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by Raychel Agramon, RN, MPM, May 04, 2020
A lot of people are looking for safe and natural treatments so is niacinamide good for acne. One that has been thrust to the limelight is Vitamin B3. It has two types, namely Niacin (Nicotinic Acid) and Niacinamide (Nicotinamide), both of which may be beneficial to the skin. According to experts, these substances can help control acne – among many other skin issues.
Niacin and Niacinamide: What are They?
As has been mentioned, Niacin and Niacinamide are forms of Vitamin B3. While the latter is mostly used by the body, the former can also be converted into Niacinamide by the intestinal bacteria.
Whether you take niacin or niacinamide, know that the body can transform any of them into the following: nicotinamide adenine dinucleotide (NAD+/NADH) and nicotinamide adenine dinucleotide phosphate (NADP+).
While their names are very scientific, the important thing about these substances is that they are important to your cells – specifically your skin cells. They are vital for the growth, propagation, and repair of these cells. Because the body can’t make niacinamide, a lack of the said vitamin can direly affect normal cell function.
Niacin and Niacinamide for the Skin
So why are niacin and niacinamide important? For one, they can help keep your skin cells safe from free radical damage.
According to Dr. John G. Zampella, Niacin and Niacinamide can help the body make the NAD+ that it needs. This NAD+ is what the cells need to combat free radicals. These unstable molecules – which come from pollution, UV exposure, smoking, alcohol, and poor nutrition – can damage the skin cells. In fact, free radical activity is one of the reasons behind premature skin aging, among many other skin problems.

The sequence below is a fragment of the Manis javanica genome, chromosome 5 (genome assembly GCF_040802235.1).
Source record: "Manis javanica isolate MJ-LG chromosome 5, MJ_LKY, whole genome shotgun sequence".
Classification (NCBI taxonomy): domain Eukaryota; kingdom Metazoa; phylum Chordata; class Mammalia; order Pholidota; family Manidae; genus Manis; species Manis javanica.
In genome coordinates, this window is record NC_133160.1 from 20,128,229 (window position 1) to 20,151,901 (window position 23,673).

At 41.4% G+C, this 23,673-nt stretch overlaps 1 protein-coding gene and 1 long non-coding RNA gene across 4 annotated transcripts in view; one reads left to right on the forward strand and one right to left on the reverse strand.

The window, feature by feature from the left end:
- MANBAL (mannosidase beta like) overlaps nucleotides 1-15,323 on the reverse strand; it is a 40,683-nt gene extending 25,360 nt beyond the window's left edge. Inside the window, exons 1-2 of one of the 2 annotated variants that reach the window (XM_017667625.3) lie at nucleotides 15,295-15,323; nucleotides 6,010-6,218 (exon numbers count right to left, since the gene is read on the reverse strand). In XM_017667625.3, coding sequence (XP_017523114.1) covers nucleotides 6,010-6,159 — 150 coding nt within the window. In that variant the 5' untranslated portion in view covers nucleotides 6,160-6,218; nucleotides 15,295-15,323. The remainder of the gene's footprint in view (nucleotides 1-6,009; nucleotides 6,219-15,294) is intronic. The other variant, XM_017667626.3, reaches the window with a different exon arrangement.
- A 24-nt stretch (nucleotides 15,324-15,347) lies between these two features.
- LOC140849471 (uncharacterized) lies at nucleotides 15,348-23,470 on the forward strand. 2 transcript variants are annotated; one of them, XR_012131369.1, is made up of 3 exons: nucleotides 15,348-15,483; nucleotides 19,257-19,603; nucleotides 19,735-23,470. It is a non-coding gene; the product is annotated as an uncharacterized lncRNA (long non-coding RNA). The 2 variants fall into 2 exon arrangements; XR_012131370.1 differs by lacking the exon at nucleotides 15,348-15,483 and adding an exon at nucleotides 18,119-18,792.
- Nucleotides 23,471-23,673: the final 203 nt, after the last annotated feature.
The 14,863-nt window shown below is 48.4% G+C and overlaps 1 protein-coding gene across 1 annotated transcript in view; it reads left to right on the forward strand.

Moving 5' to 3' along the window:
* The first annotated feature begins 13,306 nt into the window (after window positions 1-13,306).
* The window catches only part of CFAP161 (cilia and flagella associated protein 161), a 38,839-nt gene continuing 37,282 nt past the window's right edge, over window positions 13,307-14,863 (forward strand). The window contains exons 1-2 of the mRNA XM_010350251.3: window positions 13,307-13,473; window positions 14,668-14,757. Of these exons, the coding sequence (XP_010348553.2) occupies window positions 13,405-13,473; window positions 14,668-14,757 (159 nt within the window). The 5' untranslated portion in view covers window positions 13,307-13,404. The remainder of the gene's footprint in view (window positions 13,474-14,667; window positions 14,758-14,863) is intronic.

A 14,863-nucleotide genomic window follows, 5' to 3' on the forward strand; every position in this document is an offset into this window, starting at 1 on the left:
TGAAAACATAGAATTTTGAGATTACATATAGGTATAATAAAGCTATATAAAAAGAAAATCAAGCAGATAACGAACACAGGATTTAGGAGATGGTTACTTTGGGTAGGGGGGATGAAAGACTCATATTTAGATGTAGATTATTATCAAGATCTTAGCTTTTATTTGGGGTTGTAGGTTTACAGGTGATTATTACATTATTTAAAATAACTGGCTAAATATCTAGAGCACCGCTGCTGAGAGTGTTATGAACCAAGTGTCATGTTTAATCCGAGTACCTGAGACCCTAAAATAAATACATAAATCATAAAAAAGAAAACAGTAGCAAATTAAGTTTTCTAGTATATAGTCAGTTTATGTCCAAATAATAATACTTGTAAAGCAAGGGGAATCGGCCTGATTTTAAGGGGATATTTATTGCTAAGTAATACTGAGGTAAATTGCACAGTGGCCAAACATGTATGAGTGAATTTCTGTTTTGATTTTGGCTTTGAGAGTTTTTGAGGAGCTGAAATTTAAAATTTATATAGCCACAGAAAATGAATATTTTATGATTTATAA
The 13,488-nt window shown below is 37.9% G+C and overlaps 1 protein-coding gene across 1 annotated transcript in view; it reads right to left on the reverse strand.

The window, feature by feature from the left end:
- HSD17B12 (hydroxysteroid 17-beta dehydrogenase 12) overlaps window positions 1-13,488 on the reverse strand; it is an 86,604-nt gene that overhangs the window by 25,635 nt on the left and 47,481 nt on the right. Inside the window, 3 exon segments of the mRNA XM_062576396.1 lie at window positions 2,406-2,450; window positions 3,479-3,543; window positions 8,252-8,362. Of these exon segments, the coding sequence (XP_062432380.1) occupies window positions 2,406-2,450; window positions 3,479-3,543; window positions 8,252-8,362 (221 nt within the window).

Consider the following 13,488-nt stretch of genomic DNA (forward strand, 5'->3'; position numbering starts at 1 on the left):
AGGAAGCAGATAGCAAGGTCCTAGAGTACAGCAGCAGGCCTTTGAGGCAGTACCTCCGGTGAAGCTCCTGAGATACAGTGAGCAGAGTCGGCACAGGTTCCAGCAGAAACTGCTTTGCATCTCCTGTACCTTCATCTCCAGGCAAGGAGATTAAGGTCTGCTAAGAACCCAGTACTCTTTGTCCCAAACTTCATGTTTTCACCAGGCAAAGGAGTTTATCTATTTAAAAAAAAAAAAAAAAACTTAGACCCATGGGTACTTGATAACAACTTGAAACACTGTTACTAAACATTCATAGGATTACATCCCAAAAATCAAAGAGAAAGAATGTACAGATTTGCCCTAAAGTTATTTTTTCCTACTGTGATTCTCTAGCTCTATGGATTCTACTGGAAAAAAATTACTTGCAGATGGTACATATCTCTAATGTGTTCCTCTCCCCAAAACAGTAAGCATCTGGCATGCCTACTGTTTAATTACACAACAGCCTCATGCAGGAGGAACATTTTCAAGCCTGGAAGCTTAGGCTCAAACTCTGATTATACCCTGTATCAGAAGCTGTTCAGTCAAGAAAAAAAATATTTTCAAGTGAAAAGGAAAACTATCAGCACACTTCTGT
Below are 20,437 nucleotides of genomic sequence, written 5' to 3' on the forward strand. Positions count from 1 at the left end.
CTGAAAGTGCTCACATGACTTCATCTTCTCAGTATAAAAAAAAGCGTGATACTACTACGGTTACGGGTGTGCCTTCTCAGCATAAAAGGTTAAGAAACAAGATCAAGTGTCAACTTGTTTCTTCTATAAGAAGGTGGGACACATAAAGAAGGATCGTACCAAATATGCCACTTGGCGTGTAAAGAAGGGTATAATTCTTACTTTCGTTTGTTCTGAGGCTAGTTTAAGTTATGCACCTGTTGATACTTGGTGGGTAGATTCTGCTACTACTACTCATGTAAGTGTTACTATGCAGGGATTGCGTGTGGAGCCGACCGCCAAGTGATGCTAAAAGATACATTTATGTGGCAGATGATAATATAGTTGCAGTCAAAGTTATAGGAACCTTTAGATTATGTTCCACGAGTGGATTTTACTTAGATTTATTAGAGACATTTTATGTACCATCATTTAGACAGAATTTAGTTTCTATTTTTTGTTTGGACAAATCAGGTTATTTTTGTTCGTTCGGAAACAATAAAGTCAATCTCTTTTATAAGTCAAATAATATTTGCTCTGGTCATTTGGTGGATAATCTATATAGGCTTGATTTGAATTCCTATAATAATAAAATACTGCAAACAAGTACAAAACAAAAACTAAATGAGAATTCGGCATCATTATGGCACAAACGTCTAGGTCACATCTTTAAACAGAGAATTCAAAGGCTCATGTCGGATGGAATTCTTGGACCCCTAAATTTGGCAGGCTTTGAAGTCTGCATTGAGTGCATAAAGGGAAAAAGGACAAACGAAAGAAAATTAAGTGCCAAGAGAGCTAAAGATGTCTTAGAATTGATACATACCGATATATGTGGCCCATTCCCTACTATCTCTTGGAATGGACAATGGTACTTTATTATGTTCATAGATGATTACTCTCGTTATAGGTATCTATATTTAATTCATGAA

Is niacinamide good for acne? Niacinamide (and the niacin that transforms into Niacinamide) can also help boost the production of ceramides. These are lipid molecules that make up as much as 50% of the skin. Despite the availability of ceramides on the skin, they can be depleted with aging and excessive sun exposure. When this happens, the skin can become dry and rough. Consequently, a lack of ceramides can lead to irritation, redness, and wrinkles as well.
Fortunately, nicotinamide can help boost the production of ceramides. These substances help create a layer that protects the skin. Ceramide does not only prevent moisture loss, but it can also help protect the skin from harmful pollutants and whatnot.
Niacinamide for Acne
Apart from keeping the skin moisturized and wrinkle-free, Niacinamide has anti-inflammatory properties that may help reduce acne. Such was proven in two studies that aimed to treat inflammatory acne, a condition characterized by red and swollen pimples. Such occurs when bacteria, sebum, dead skin cells (or a combination of any) clog the pores.
According to the 1995 study, topical 4% Niacinamide was able to reduce symptoms in 82% of the cases. This is markedly high compared to just 68% in the Clindamycin group. Nicotinamide was also able to decrease the severity and the number of acne lesions by 52% and 60% respectively.